5. #9955

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    Today's clues. I hope this goes fast, because I don't have a lot to say about this aircraft.

    1. A conversion of a civilian aircraft to military use.

    2. Less than 40 of the first military version were produced, but subsequent military versions totaled several thousand.
    Al Gunn
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  6. #9956

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    Evening clue.

    1. A conversion of a civilian aircraft to military use.

    2. Less than 40 of the first military version were produced, but subsequent military versions totaled several thousand.

    3. Twin engines.
    Al Gunn
    Ultra Sport Brotherhood No. 9

  7. #9957
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    Lockheed Hudson?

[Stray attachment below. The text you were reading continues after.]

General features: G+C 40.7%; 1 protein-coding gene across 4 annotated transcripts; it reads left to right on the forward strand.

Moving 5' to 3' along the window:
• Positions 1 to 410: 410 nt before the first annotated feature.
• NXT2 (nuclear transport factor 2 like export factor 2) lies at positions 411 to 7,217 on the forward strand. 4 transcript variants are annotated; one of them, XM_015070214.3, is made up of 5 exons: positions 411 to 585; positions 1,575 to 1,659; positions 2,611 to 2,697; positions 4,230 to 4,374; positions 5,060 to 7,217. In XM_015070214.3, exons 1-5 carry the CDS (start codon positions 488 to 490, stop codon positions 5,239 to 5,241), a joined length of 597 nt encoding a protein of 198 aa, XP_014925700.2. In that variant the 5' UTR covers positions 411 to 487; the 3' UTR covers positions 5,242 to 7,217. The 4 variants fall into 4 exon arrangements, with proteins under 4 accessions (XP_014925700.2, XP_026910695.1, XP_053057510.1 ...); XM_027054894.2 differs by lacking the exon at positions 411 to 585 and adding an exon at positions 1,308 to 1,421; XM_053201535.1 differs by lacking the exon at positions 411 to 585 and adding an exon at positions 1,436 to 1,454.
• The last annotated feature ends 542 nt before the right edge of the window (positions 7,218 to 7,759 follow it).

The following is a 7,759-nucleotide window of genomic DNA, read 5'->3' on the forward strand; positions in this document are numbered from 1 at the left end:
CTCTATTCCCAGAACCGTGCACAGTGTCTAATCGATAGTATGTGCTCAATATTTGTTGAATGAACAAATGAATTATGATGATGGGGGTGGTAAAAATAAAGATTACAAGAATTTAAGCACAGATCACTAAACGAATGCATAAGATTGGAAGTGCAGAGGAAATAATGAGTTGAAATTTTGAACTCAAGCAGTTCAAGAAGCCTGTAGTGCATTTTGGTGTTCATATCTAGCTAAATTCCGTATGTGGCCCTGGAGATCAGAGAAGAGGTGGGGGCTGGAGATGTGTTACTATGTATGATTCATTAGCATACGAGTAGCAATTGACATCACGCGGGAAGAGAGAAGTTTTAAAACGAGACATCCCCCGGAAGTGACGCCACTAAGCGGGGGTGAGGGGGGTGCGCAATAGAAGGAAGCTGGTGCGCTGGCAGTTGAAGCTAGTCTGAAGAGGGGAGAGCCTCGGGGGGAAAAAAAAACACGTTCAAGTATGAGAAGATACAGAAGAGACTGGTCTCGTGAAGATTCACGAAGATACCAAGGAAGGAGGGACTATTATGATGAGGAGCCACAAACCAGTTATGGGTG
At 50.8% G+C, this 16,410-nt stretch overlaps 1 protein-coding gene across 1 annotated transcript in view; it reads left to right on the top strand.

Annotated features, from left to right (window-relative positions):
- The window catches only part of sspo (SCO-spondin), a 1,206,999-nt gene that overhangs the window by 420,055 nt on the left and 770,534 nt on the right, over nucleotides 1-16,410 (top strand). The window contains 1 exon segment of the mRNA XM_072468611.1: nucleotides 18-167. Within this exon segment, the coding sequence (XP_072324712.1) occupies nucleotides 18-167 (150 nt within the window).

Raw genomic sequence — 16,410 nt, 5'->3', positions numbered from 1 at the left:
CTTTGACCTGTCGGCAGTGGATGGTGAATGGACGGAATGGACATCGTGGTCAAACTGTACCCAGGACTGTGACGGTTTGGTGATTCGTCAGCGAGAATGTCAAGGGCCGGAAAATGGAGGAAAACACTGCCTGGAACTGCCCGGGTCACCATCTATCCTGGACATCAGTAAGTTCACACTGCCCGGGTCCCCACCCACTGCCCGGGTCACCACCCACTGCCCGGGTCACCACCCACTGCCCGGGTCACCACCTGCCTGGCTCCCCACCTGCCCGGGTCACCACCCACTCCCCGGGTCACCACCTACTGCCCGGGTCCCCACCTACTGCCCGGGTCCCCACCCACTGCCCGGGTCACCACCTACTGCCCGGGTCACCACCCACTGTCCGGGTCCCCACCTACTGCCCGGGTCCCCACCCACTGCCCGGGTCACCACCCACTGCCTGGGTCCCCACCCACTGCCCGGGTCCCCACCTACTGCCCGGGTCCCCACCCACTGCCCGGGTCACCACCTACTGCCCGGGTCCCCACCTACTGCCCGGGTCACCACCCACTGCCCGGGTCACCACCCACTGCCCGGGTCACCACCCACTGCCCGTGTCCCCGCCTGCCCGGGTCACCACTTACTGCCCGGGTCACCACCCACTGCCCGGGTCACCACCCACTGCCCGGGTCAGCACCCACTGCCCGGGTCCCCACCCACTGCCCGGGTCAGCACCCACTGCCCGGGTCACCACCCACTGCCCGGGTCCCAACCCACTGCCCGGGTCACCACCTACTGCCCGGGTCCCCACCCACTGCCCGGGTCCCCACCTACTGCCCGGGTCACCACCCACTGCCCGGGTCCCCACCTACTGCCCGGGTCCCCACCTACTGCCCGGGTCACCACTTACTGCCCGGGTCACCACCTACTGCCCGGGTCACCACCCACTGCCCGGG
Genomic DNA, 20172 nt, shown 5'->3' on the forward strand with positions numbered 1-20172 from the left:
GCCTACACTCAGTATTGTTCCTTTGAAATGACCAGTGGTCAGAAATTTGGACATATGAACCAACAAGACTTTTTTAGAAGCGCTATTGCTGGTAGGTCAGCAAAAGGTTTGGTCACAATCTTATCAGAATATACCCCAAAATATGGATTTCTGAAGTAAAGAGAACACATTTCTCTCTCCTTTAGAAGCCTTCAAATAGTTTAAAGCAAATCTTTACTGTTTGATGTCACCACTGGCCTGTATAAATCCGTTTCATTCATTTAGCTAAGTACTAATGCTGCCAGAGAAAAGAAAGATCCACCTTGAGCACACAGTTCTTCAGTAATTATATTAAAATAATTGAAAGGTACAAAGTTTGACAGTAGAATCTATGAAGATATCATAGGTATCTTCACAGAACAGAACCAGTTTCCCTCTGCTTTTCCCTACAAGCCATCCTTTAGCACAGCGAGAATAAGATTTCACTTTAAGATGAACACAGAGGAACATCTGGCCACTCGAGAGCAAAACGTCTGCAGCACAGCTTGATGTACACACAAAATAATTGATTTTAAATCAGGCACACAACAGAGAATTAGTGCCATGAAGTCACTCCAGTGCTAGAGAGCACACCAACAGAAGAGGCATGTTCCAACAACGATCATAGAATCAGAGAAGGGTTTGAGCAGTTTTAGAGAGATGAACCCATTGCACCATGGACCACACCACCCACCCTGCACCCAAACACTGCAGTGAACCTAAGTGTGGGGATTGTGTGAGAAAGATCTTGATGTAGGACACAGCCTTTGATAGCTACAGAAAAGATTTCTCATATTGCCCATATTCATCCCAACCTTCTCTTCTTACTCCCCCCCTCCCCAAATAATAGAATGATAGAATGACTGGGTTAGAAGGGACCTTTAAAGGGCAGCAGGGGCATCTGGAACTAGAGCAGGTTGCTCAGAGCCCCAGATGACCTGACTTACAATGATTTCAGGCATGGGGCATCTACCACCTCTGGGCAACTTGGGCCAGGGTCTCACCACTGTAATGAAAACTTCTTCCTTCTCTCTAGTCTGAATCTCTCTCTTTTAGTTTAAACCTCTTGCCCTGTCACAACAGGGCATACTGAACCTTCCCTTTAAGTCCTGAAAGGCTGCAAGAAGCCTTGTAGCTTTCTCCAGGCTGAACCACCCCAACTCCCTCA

Terry

  8. #9958

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    Not the Lockheed Hudson, but I'm glad you asked, because I had forgotten that the Hudson, like the plane I'm looking for, started as a civilian design. Too late for thinking here, so I'll add another clue in the morning.
    Al Gunn
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  9. #9959

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    Quote Originally Posted by Top_Gunn View Post
    Evening clue.

    1. A conversion of a civilian aircraft to military use.

    2. Less than 40 of the first military version were produced, but subsequent military versions totaled several thousand.

    3. Twin engines.
    Several thousand? Well, that narrows it down a lot. How about the Apache? Thanks; Ernie P.